Proposal to open Rail Trail to ATVs withdrawn
January 13, 2010
GORHAM — A controversial proposal by the state Bureau of Trails to open about a mile on the east end of the 20-mile-long state-owned Presidential Rail Trail to summertime use by ATVs and trail bikes has been withdrawn, for at least a year, said Trails Bureau Chief Chris Gamache in a Monday afternoon telephone interview.
Businesses in Gorham requested the state's help in finding a route that would bring ATV enthusiasts to their doors, he explained, noting that the Gorham have been notified.
Area residents, particularly those in Randolph, were opposed to the idea of opening up any part of the former Boston and Maine Railroad roadbed up to any summertime motorized use until the entire route, from Gorham to Whitefield, could be scoped out and a master plan adopted.
"We don't have the time or the resources to pursue the idea at this time," Mr. Gamache. "We've been working with other landowners to try to get a satisfactory route in place."
Those against allowing ATVs on the rail trail in non-snowmobile seasons have used local newspapers to express their opposition whereas those in favor — mostly business owners — have shipped their comments directly to Bureau headquarters in Concord.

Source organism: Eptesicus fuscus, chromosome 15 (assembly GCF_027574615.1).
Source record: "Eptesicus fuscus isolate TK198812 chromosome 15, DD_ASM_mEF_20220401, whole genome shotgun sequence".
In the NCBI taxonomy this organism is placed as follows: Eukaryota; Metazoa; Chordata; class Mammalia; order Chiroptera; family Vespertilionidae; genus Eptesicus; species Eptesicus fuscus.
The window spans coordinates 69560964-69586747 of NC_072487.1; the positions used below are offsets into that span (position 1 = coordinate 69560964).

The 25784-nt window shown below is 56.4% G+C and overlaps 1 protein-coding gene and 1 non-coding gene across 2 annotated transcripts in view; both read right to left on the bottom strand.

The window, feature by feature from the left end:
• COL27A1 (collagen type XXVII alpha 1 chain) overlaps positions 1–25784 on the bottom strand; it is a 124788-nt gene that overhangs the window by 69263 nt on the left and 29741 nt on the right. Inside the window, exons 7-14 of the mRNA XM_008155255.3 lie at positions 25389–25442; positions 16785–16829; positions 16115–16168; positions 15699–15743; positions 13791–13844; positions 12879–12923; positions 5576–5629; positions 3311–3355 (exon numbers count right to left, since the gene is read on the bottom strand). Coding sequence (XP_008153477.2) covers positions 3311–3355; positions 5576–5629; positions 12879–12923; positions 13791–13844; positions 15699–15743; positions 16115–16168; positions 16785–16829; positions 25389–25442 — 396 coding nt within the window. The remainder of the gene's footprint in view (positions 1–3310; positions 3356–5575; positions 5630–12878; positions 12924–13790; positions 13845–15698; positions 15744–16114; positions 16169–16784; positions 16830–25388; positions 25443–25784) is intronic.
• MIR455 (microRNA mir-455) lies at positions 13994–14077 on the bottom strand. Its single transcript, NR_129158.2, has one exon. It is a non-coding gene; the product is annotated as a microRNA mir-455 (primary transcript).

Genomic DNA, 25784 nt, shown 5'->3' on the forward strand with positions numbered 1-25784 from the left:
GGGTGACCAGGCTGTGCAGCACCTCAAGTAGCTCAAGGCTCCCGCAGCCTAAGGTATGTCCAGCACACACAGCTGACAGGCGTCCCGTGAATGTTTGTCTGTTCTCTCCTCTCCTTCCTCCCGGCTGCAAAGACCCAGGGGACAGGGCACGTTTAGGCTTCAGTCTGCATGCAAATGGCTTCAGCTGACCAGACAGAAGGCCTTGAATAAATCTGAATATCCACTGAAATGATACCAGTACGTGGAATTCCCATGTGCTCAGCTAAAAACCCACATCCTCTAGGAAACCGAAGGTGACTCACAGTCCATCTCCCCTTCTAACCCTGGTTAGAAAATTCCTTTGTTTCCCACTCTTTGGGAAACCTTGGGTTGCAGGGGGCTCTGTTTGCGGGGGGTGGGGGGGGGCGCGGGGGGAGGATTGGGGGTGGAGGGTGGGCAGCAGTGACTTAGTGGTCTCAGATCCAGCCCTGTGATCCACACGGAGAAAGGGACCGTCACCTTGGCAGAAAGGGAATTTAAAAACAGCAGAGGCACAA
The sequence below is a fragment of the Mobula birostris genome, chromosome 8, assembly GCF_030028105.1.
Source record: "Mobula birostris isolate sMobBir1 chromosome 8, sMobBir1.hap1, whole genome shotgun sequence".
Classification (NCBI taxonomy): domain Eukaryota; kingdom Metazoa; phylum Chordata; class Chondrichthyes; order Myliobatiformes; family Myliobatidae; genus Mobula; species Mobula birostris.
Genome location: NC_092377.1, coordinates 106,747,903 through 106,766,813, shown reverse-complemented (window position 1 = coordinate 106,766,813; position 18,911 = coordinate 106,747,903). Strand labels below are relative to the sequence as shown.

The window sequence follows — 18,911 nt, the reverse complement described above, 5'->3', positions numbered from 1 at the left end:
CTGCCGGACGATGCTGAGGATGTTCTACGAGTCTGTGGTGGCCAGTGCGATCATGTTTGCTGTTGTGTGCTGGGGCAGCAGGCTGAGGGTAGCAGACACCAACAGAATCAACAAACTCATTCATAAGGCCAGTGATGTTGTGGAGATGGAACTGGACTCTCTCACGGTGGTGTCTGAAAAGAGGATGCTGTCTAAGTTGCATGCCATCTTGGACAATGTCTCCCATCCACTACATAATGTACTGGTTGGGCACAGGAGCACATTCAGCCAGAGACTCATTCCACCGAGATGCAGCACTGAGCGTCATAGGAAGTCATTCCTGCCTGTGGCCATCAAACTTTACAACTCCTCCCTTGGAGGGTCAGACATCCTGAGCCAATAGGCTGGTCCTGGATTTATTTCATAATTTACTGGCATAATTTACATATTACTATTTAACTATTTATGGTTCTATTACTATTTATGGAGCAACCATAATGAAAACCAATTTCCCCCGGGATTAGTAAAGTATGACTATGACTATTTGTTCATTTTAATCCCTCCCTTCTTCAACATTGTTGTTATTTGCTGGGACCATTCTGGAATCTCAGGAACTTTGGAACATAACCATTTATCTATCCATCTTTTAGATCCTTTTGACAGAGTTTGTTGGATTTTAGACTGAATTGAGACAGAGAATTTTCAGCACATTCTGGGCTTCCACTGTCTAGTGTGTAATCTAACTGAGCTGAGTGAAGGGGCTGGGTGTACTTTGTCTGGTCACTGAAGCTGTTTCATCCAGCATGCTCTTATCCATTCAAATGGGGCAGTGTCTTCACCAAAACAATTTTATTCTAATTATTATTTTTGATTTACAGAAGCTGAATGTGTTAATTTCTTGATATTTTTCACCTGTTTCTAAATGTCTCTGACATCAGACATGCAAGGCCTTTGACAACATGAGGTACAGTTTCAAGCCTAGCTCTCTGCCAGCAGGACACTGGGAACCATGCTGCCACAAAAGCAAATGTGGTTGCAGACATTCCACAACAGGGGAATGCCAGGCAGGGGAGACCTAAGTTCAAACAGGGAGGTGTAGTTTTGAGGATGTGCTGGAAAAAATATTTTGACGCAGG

"We feel some obligation to help provide routes for ATV riders who come to Jericho Mountain State Park in Berlin to get to local services," said Bureau Chief Gamache.
A "Friends of the Presidential Rail Trail" organization is being formed, and its leaders have pledged to work in positive ways with the state agency, he added.
The Jefferson Conservation Commission has called for a master plan to be drawn up, and that idea that has supported by the Randolph selectmen and the Appalachian Mountain Club. Many hiking trails on the south side of Route 2 cross the rail trail.
The Bureau of Trails is under the state Division of Parks and Recreation that is in the Department of Resources and Economic Development.